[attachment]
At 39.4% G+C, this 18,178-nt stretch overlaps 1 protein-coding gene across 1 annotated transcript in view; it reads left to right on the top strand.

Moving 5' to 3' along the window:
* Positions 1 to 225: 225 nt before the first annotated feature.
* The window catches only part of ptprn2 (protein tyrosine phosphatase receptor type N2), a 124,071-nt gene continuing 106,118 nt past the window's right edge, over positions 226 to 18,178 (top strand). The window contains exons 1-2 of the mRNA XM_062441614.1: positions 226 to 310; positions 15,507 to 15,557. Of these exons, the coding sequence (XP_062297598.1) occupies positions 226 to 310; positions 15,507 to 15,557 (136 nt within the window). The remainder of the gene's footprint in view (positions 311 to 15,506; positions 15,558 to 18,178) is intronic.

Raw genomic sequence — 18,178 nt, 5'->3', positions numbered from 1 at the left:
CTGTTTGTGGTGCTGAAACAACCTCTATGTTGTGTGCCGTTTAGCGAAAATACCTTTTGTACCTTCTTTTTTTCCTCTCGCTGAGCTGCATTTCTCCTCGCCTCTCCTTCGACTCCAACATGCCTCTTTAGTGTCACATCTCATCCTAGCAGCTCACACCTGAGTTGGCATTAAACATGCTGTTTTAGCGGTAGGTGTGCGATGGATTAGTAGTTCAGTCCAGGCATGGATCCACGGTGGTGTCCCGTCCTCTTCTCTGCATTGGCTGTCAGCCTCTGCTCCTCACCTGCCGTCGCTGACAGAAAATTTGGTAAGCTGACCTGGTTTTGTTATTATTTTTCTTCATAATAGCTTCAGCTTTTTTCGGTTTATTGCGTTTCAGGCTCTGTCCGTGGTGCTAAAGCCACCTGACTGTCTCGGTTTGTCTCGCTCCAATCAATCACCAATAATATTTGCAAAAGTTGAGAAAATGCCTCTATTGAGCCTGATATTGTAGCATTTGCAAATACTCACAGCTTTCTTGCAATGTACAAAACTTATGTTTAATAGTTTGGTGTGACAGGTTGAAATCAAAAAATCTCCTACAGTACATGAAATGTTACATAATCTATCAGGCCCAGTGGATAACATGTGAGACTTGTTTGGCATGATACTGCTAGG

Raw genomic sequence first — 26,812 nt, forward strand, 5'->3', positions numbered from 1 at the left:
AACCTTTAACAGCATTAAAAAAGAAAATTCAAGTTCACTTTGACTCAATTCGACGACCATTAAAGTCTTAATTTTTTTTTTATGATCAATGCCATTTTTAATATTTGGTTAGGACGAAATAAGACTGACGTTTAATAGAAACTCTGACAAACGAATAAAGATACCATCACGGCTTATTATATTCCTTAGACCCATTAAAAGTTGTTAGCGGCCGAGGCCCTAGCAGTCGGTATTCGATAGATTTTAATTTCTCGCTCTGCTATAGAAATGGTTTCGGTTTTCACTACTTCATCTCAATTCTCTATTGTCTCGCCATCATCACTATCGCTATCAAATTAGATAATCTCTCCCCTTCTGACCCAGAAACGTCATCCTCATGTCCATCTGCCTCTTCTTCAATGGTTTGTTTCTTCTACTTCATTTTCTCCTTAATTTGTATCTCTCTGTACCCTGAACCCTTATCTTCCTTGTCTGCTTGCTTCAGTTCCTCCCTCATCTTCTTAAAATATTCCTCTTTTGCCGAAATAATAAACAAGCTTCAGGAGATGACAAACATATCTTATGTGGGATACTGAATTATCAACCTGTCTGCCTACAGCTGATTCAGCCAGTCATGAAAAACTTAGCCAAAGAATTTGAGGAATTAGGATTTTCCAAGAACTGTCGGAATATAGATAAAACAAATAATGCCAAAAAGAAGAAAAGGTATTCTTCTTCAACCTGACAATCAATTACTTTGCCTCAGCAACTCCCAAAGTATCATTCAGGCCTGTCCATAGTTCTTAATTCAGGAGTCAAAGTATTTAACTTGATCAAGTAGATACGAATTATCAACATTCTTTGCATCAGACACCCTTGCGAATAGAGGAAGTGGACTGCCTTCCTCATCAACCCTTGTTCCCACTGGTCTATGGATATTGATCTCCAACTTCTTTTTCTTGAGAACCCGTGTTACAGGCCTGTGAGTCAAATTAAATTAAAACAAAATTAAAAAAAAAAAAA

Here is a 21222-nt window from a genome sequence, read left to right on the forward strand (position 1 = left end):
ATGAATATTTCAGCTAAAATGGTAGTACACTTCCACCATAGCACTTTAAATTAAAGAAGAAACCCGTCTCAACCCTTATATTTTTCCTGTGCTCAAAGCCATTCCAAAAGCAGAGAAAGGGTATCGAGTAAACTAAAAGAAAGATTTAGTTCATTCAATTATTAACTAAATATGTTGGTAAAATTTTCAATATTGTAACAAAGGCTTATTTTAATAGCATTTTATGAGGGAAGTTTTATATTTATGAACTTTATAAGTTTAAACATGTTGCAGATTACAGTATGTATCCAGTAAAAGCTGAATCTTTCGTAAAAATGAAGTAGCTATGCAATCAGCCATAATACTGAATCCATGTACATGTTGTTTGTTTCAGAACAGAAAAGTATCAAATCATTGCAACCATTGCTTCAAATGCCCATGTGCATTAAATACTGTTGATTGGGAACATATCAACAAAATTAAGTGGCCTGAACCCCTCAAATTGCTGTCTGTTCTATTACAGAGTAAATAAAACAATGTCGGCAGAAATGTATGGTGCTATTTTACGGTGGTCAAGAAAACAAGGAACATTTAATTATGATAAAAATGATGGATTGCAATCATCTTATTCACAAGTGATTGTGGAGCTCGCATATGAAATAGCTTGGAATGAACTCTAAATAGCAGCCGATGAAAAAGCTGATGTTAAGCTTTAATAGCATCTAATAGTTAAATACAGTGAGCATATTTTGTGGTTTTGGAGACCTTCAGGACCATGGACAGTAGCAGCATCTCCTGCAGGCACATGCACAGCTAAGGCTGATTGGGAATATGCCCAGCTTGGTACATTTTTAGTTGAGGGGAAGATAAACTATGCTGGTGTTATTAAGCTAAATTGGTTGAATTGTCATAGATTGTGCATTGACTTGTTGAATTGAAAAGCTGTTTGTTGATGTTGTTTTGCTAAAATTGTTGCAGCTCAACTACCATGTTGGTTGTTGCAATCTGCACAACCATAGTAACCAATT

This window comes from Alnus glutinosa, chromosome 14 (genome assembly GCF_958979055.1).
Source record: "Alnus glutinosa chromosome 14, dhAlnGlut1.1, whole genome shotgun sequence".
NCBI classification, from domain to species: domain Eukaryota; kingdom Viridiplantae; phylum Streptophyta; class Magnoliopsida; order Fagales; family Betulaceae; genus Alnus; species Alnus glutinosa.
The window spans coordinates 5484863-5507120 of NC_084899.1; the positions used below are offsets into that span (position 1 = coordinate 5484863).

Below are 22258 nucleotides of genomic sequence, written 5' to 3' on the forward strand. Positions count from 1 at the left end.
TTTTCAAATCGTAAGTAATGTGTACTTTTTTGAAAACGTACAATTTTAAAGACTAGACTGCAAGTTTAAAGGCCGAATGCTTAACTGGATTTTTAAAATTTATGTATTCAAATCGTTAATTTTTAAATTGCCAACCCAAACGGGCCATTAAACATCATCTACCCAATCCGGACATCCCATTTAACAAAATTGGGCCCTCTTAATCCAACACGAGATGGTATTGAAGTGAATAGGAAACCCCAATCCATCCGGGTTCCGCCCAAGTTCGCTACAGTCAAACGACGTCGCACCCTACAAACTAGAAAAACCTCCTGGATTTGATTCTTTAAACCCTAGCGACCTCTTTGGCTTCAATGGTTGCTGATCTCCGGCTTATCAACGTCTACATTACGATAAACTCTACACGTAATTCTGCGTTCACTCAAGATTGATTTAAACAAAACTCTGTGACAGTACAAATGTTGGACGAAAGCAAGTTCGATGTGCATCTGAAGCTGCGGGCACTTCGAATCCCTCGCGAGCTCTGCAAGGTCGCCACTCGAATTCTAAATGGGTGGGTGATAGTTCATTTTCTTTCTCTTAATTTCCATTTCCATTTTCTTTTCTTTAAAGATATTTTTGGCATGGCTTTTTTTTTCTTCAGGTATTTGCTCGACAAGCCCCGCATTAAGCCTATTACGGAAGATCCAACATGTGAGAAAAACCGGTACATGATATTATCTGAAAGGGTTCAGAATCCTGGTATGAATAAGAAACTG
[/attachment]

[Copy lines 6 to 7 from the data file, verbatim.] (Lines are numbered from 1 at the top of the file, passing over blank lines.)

CTGTTTGTGGTGCTGAAACAACCTCTATGTTGTGTGCCGTTTAGCGAAAATACCTTTTGTACCTTCTTTTTTTCCTCTCGCTGAGCTGCATTTCTCCTCGCCTCTCCTTCGACTCCAACATGCCTCTTTAGTGTCACATCTCATCCTAGCAGCTCACACCTGAGTTGGCATTAAACATGCTGTTTTAGCGGTAGGTGTGCGATGGATTAGTAGTTCAGTCCAGGCATGGATCCACGGTGGTGTCCCGTCCTCTTCTCTGCATTGGCTGTCAGCCTCTGCTCCTCACCTGCCGTCGCTGACAGAAAATTTGGTAAGCTGACCTGGTTTTGTTATTATTTTTCTTCATAATAGCTTCAGCTTTTTTCGGTTTATTGCGTTTCAGGCTCTGTCCGTGGTGCTAAAGCCACCTGACTGTCTCGGTTTGTCTCGCTCCAATCAATCACCAATAATATTTGCAAAAGTTGAGAAAATGCCTCTATTGAGCCTGATATTGTAGCATTTGCAAATACTCACAGCTTTCTTGCAATGTACAAAACTTATGTTTAATAGTTTGGTGTGACAGGTTGAAATCAAAAAATCTCCTACAGTACATGAAATGTTACATAATCTATCAGGCCCAGTGGATAACATGTGAGACTTGTTTGGCATGATACTGCTAGG

Raw genomic sequence first — 26,812 nt, forward strand, 5'->3', positions numbered from 1 at the left: